a story about bad grammar and non-existent punctuation and my TEFL adventures
Believe it or not and contrary to popular belief, my students love error correction. I know there are a lot of studies on anxiety in the classroom and subsequent advice on being gentle with error correction in case you hurt your learners’ feelings, but I have never found that to be the case.
Obviously I try not to reduce them to tears (for the record, that’s never happened) but I don’t think error correction is such an evil practice and I think it can be done in a very gentle, good-natured way.
This error correction activity is not new or groundbreaking by any means, but it is one which I consistently find my students respond well to. During class when they realise it is about to happen they immediately sit up and take notice (and then argue heatedly, which is always good) and when I am covering for another teacher, even these students who don’t know me well ask me to do it again the next time I see them.
Disclaimer, because I suppose I should put one in: this is all done in a nice, friendly way. We all end up laughing and joking about the mistakes and no-one is ever put on the spot. Also, I’ve only ever done this with adults and teen learners (when it can get quite rowdy) – don’t think it’ll be particularly helpful with Young Learners.
So, what’s the magic formula?
1. During the lesson, quietly and surreptitiously take notes of errors they are making. This can be when they are on task, asking you a question or even talking to their friends. Take note of the entire sentence, not just the error.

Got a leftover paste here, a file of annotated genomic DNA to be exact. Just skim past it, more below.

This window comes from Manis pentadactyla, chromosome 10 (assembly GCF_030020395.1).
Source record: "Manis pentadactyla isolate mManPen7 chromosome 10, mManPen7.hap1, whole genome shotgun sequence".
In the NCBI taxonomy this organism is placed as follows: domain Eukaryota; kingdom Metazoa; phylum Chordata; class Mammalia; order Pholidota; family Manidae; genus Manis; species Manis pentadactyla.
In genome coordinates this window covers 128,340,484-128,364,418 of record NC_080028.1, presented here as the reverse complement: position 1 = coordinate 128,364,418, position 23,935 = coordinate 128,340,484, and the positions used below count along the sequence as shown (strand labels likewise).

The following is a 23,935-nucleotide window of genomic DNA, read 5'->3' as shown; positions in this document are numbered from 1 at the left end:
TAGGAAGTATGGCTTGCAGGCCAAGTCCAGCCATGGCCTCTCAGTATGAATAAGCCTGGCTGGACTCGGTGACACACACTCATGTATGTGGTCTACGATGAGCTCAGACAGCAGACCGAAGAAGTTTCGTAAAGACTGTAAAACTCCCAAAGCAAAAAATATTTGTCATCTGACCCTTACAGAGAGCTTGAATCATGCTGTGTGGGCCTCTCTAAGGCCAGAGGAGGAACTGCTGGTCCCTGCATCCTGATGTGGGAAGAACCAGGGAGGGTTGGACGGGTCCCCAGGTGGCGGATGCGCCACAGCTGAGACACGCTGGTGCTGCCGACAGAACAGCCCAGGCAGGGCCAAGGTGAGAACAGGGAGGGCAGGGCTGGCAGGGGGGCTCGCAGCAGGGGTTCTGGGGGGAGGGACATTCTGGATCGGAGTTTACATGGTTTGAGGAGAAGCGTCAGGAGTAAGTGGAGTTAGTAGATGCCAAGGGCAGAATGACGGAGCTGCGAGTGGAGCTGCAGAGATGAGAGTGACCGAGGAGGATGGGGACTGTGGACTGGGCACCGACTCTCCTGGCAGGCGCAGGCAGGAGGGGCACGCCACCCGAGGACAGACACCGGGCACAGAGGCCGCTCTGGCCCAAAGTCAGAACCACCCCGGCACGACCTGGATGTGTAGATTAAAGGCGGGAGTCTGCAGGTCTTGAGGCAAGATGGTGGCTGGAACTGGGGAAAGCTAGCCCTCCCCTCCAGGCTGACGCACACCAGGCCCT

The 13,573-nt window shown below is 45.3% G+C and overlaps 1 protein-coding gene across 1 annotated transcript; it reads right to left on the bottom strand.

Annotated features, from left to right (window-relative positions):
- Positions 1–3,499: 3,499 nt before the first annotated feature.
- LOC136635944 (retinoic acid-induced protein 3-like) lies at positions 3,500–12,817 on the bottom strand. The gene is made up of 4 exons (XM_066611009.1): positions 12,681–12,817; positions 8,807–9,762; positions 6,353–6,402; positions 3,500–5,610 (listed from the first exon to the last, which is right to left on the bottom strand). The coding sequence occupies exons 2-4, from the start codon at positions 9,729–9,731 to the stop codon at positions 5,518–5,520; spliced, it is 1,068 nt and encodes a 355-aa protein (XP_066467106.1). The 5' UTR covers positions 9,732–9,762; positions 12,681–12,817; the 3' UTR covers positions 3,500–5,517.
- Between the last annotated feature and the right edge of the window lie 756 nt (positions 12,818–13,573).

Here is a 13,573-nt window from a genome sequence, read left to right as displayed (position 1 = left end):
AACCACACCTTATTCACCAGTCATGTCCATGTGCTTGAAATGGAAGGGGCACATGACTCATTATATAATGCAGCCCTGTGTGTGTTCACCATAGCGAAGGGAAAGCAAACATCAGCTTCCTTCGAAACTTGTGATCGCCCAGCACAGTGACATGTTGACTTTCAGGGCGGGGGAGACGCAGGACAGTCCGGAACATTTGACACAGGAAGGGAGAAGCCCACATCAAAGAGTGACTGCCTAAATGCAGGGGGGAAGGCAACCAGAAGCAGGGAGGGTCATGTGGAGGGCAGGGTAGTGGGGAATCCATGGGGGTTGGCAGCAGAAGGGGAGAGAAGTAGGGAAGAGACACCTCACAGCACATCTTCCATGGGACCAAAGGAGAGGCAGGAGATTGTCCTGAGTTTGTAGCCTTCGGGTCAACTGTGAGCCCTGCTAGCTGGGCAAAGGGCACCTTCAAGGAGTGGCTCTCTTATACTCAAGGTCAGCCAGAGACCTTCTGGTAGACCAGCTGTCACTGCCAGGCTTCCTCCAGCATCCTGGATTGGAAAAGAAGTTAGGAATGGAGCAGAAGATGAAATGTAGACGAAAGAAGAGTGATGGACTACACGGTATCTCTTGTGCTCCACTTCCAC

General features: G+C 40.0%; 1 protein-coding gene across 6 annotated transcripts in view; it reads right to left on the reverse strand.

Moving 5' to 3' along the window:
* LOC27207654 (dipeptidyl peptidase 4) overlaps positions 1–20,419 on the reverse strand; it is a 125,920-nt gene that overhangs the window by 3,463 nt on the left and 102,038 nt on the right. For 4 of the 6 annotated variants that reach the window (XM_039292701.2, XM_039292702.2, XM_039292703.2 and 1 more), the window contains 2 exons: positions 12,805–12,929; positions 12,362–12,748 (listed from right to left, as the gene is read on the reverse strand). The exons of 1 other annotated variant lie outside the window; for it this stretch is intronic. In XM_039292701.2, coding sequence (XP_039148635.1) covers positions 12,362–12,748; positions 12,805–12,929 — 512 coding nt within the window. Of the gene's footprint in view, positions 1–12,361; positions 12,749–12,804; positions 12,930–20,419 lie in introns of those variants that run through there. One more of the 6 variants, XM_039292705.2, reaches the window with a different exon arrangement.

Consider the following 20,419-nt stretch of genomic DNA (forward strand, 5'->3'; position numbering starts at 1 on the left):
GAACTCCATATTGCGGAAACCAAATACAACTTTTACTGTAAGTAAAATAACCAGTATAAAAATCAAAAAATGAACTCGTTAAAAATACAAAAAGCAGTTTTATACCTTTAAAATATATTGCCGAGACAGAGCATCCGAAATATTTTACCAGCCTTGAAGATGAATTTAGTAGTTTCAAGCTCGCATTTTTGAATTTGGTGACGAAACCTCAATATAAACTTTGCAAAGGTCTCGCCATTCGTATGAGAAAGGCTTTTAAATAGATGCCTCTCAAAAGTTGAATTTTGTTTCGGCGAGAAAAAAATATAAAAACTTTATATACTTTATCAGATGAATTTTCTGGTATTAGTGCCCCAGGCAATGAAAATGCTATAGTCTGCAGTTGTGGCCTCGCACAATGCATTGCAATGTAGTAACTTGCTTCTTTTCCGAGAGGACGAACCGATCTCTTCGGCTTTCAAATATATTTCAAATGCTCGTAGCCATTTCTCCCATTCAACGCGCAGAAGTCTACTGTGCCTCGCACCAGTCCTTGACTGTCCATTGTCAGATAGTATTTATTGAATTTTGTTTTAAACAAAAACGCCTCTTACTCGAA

2. Five or ten minutes before the end of class, write the errors in a list on the board. It’s important to write the whole sentence or at least enough of it so the students understand or remember the context. Also, the sentences are anonymous and at no time must you give any hint as to the nature or location of the errors.
3. Tell the students that you have written up mistakes they made during the lesson (cue groans, embarrassed giggles and sporadic confessions). Tell them there are mistakes in every sentence.
4. Give the students 1 minute to look at the sentences, try and find the errors and think of the solutions. This must be done individually, quietly.
5. After a minute, let the students collaborate in pairs or groups to share their ideas.
6. After another minute or so, open up the discussion to the class. Ask them what the problems are. If the students can tell you correctly where the error is and what the correction should be, correct the sentence on the board. If they cannot, don’t give them the answer but move onto a sentence they can do. By keeping silent, you’ll find they end up discussing the errors and possible corrections and justifying their ideas. Usually together, they come up with the right answer.
And that’s it.
I don’t let the students write the sentences down because I don’t think writing down errors is particularly useful but if they need to take notes on a particular structure of word usage, of course I let them do that.
Why do I think this is so popular?
Students seem to enjoy the fact that you are listening to every word they say. Because you’ve been taking notes throughout the lesson, they realise that even when they are not doing a language activity they still need to be thinking about their language. I think students are surprised that you are listening to them so much (really listening) and it comes across as personalised, individual attention. No one is safe!
Give it a try if you’re feeling brave!
[For another error correction activity which I use regularly but with hardy, resilient students, read here.]
Photo credit: Pixabay